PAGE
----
As an analogy, it would be like me claiming that the fast rising salaries of athletes (since the 60s) is due to growing TV money, and my opponents claiming that it’s due to public funding of stadiums.  I used the analogy of farming, which receives lots of government subsidies, but still sees rather modest average incomes, due to competition.  My opponents accepted the fact that this analogy applied to the smaller banks, but not to the big banks, hedge funds, and billionaire investors.  They argue that there are barriers to entry; that certain types of trading are effectively controlled by oligopolies, and that insiders have other related advantages.  I don’t completely dismiss their arguments, but for the following reasons I’m not convinced either:

1.  I’ve always believed that oligopolies are more competitive than they look.  It’s still a dog eat dog world out there, a real struggle to survive.  Lehman and Bear Stearns recently went bankrupt (or almost bankrupt, in the case of Bear Stearns.)  Yes the creditors of BS were bailed out, but the shareholders lost a lot of money.  The most oligopolistic industry in the world might be big jets, where two firms split the market.  And yet Airbus and Boeing seem to compete fiercely for sales.  In contrast, there are dozens of big banks competing in a globalized market.  I must defer to my opponents on the specifics of big banking, as I am not an expert, but are the areas where only a few banks dominate, such as trading certain types of securities, really enough to explain the extraordinary fortunes being earned by the wealthiest financiers?  I’d like to see some data on earnings from market making as a share of GDP.

2.  Hedge funds are much less regulated than big banks, and yet some of the most spectacular earnings go to the managers of top hedge funds.  So that would seem to undercut their argument that it’s all about barriers to competition.  It’s been argued that some of the profits that hedge funds earned came from activities involving the big banks, which are effectively subsidized by the Treasury (as Too Big to Fail means they can borrow at very low rates.)  Here’s Ashwin:

Let me try a simpler explanation – big banks are implicitly protected in scenarios of significant systemic risk. This incentivises them to seek out bets which explode in such scenarios but provide them with small premiums in more normal times (negatively skewed tail bets). Hedge funds such as Paulson, Magnetar etc take the other side of this bet which is a positive NPV trade. Again, at least in the cases of UBS and Magnetar this is not conjecture but based on publicly available information.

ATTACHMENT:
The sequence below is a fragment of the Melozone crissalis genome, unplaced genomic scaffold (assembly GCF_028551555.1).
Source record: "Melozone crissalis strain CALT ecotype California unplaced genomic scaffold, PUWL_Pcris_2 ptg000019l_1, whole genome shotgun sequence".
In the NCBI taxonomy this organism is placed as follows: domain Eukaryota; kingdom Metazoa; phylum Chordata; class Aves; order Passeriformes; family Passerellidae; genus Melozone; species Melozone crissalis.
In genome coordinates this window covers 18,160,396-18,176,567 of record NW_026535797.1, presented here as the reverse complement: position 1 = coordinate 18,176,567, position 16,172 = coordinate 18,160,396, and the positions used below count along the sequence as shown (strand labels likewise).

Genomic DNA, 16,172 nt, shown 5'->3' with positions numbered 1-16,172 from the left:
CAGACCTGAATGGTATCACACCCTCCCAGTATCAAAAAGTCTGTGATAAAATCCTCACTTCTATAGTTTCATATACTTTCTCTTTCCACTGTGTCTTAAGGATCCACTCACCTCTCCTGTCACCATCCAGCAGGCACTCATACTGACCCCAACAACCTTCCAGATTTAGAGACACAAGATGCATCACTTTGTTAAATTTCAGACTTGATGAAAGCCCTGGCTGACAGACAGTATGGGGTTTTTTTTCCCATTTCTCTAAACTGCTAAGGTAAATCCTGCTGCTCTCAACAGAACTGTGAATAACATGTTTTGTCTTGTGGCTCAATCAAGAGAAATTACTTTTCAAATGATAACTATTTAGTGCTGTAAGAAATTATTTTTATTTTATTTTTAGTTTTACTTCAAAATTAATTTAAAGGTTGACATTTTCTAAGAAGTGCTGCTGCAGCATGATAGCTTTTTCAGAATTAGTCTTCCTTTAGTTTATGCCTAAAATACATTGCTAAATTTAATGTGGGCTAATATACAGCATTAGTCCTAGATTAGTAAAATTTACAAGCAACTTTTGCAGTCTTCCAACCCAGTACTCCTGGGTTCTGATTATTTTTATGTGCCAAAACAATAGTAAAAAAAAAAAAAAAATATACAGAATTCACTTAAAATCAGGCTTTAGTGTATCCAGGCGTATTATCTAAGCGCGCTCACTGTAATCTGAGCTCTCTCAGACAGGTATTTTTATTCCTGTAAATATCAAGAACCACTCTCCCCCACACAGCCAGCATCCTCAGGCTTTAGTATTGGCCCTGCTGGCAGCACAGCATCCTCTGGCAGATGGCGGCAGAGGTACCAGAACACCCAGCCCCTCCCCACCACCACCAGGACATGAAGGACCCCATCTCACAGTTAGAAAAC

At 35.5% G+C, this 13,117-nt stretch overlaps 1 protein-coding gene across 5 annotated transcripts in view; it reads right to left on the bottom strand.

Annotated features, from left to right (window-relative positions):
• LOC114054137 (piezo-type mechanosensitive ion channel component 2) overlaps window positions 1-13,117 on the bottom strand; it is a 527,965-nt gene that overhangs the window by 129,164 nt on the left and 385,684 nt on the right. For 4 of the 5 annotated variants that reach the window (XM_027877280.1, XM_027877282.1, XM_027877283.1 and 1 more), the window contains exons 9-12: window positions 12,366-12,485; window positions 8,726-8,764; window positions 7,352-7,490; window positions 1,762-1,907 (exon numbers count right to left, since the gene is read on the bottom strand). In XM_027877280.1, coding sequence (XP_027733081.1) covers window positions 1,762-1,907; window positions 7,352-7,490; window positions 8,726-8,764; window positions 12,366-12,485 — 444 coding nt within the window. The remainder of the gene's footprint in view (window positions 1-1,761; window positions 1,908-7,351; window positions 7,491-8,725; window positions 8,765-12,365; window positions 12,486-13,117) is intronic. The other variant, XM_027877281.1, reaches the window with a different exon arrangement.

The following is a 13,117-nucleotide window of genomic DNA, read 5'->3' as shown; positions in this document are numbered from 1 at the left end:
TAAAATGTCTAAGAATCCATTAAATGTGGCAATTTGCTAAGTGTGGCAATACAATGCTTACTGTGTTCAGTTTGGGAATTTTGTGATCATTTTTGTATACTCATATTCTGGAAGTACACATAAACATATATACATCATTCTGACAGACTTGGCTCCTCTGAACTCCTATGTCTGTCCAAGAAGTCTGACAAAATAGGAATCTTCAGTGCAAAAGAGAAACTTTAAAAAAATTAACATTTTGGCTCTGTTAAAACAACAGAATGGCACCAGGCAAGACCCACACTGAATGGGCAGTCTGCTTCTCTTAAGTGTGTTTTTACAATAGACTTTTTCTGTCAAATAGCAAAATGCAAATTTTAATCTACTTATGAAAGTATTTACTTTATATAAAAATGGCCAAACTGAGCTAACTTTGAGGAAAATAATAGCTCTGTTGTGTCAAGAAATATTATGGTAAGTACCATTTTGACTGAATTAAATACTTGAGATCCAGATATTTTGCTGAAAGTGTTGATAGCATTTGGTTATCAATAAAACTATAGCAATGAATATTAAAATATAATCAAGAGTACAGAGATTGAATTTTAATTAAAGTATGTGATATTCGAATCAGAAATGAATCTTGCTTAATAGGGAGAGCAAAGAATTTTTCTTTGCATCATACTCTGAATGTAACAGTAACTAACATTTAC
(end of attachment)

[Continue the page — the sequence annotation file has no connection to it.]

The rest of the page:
Yes, but that doesn’t really undercut my competition argument.  Why don’t others try to get those investments in subsidized markets?  Competition should still drive down the rates of return earned by hedge funds.  The only counterargument I can see here is that only a few hedge fund managers know how to find these easy pickings created by government subsidies.

But now we are veering dangerously close to the world of invisible Martians.  I claimed that the big earnings of rich financiers reflect their skill at allocating capital.  Others say they are benefiting from government favoritism.  I point out that competition should eliminate those gains in industries like hedge funds.  They say the hedge funds are dabbling in subsidized areas.  I ask why others don’t get rich doing this.  Perhaps only a select few have the skill to do these types of investments.  But for me to be wrong it also has to be true that those managers mostly lack the skill to spot socially beneficial investments, they concentrate on socially harmful ones.  Isn’t that one assumption too many?  To be clear, I never said that financiers never benefit from government subsidies, indeed my whole post had a completely different focus.  I argued that one would expect the recent structural changes in the economy to greatly enrich finance.  Either the gains to hedge fund managers come from talent, or they don’t.  And if the returns come from investment talent, then why wouldn’t one expect them to be able to make large amounts of money allocating capital in our dynamic modern economy.  And if they don’t have any special talent, why aren’t we all so rich?

Here’s what I think is the simplest explanation: